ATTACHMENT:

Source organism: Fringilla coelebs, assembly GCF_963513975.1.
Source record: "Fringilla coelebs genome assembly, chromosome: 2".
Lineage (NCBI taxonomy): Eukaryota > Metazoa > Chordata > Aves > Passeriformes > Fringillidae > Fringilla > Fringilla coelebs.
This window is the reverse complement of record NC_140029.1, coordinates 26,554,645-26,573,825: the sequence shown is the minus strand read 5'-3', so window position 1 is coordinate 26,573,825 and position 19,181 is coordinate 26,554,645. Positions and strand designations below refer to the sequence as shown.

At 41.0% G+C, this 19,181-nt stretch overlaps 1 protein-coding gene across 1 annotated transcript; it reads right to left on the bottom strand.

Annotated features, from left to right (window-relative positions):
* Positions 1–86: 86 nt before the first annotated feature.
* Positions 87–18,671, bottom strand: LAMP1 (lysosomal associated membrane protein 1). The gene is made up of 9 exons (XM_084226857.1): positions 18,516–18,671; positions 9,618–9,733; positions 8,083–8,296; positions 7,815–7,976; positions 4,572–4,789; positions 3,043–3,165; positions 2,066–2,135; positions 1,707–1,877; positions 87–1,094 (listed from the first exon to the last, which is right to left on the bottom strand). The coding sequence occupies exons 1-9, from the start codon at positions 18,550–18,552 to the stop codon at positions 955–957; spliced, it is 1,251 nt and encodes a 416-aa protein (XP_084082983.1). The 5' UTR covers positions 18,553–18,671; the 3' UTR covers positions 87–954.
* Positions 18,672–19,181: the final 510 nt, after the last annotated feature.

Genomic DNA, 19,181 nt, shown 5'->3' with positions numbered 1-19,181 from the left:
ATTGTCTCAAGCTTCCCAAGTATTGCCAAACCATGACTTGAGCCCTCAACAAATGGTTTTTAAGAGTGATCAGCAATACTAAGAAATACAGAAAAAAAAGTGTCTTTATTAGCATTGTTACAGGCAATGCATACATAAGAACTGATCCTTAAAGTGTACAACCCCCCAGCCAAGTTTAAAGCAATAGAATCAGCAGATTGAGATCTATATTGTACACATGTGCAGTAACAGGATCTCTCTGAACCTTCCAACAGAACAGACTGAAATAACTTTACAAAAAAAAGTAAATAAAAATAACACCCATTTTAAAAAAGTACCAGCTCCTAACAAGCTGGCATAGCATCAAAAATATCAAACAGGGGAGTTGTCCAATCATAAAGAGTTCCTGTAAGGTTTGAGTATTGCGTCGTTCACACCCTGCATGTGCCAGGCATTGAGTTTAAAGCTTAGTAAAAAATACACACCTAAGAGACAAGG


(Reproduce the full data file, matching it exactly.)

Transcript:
Source organism: Fringilla coelebs, assembly GCF_963513975.1.
Source record: "Fringilla coelebs genome assembly, chromosome: 2".
Lineage (NCBI taxonomy): Eukaryota > Metazoa > Chordata > Aves > Passeriformes > Fringillidae > Fringilla > Fringilla coelebs.
This window is the reverse complement of record NC_140029.1, coordinates 26,554,645-26,573,825: the sequence shown is the minus strand read 5'-3', so window position 1 is coordinate 26,573,825 and position 19,181 is coordinate 26,554,645. Positions and strand designations below refer to the sequence as shown.

At 41.0% G+C, this 19,181-nt stretch overlaps 1 protein-coding gene across 1 annotated transcript; it reads right to left on the bottom strand.

Annotated features, from left to right (window-relative positions):
* Positions 1–86: 86 nt before the first annotated feature.
* Positions 87–18,671, bottom strand: LAMP1 (lysosomal associated membrane protein 1). The gene is made up of 9 exons (XM_084226857.1): positions 18,516–18,671; positions 9,618–9,733; positions 8,083–8,296; positions 7,815–7,976; positions 4,572–4,789; positions 3,043–3,165; positions 2,066–2,135; positions 1,707–1,877; positions 87–1,094 (listed from the first exon to the last, which is right to left on the bottom strand). The coding sequence occupies exons 1-9, from the start codon at positions 18,550–18,552 to the stop codon at positions 955–957; spliced, it is 1,251 nt and encodes a 416-aa protein (XP_084082983.1). The 5' UTR covers positions 18,553–18,671; the 3' UTR covers positions 87–954.
* Positions 18,672–19,181: the final 510 nt, after the last annotated feature.

Genomic DNA, 19,181 nt, shown 5'->3' with positions numbered 1-19,181 from the left:
ATTGTCTCAAGCTTCCCAAGTATTGCCAAACCATGACTTGAGCCCTCAACAAATGGTTTTTAAGAGTGATCAGCAATACTAAGAAATACAGAAAAAAAAGTGTCTTTATTAGCATTGTTACAGGCAATGCATACATAAGAACTGATCCTTAAAGTGTACAACCCCCCAGCCAAGTTTAAAGCAATAGAATCAGCAGATTGAGATCTATATTGTACACATGTGCAGTAACAGGATCTCTCTGAACCTTCCAACAGAACAGACTGAAATAACTTTACAAAAAAAAGTAAATAAAAATAACACCCATTTTAAAAAAGTACCAGCTCCTAACAAGCTGGCATAGCATCAAAAATATCAAACAGGGGAGTTGTCCAATCATAAAGAGTTCCTGTAAGGTTTGAGTATTGCGTCGTTCACACCCTGCATGTGCCAGGCATTGAGTTTAAAGCTTAGTAAAAAATACACACCTAAGAGACAAGG